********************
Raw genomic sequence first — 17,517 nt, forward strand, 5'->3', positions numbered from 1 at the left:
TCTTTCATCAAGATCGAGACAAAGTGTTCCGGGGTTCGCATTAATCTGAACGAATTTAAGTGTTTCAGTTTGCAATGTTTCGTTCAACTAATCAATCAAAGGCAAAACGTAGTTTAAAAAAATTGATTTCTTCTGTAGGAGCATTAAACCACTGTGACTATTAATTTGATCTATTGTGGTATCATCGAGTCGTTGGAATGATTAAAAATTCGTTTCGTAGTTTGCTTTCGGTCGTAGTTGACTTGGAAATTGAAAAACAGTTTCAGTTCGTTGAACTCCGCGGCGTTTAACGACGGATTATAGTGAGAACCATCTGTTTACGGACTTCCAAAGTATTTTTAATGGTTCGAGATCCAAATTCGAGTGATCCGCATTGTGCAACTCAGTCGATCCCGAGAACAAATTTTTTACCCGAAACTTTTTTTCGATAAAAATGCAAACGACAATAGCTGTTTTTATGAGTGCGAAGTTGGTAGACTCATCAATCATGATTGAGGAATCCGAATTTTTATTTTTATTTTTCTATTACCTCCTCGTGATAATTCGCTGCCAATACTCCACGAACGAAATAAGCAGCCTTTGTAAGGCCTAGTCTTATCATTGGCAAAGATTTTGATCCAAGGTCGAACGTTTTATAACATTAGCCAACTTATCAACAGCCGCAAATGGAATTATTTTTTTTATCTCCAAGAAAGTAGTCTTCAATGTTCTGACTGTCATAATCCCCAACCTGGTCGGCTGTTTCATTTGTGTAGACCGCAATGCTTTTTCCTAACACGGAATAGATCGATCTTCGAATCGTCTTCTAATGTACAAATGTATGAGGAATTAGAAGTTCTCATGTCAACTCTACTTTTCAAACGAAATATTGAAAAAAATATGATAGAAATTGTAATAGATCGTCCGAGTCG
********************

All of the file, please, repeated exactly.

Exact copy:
Raw genomic sequence first — 17,517 nt, forward strand, 5'->3', positions numbered from 1 at the left:
TCTTTCATCAAGATCGAGACAAAGTGTTCCGGGGTTCGCATTAATCTGAACGAATTTAAGTGTTTCAGTTTGCAATGTTTCGTTCAACTAATCAATCAAAGGCAAAACGTAGTTTAAAAAAATTGATTTCTTCTGTAGGAGCATTAAACCACTGTGACTATTAATTTGATCTATTGTGGTATCATCGAGTCGTTGGAATGATTAAAAATTCGTTTCGTAGTTTGCTTTCGGTCGTAGTTGACTTGGAAATTGAAAAACAGTTTCAGTTCGTTGAACTCCGCGGCGTTTAACGACGGATTATAGTGAGAACCATCTGTTTACGGACTTCCAAAGTATTTTTAATGGTTCGAGATCCAAATTCGAGTGATCCGCATTGTGCAACTCAGTCGATCCCGAGAACAAATTTTTTACCCGAAACTTTTTTTCGATAAAAATGCAAACGACAATAGCTGTTTTTATGAGTGCGAAGTTGGTAGACTCATCAATCATGATTGAGGAATCCGAATTTTTATTTTTATTTTTCTATTACCTCCTCGTGATAATTCGCTGCCAATACTCCACGAACGAAATAAGCAGCCTTTGTAAGGCCTAGTCTTATCATTGGCAAAGATTTTGATCCAAGGTCGAACGTTTTATAACATTAGCCAACTTATCAACAGCCGCAAATGGAATTATTTTTTTTATCTCCAAGAAAGTAGTCTTCAATGTTCTGACTGTCATAATCCCCAACCTGGTCGGCTGTTTCATTTGTGTAGACCGCAATGCTTTTTCCTAACACGGAATAGATCGATCTTCGAATCGTCTTCTAATGTACAAATGTATGAGGAATTAGAAGTTCTCATGTCAACTCTACTTTTCAAACGAAATATTGAAAAAAATATGATAGAAATTGTAATAGATCGTCCGAGTCG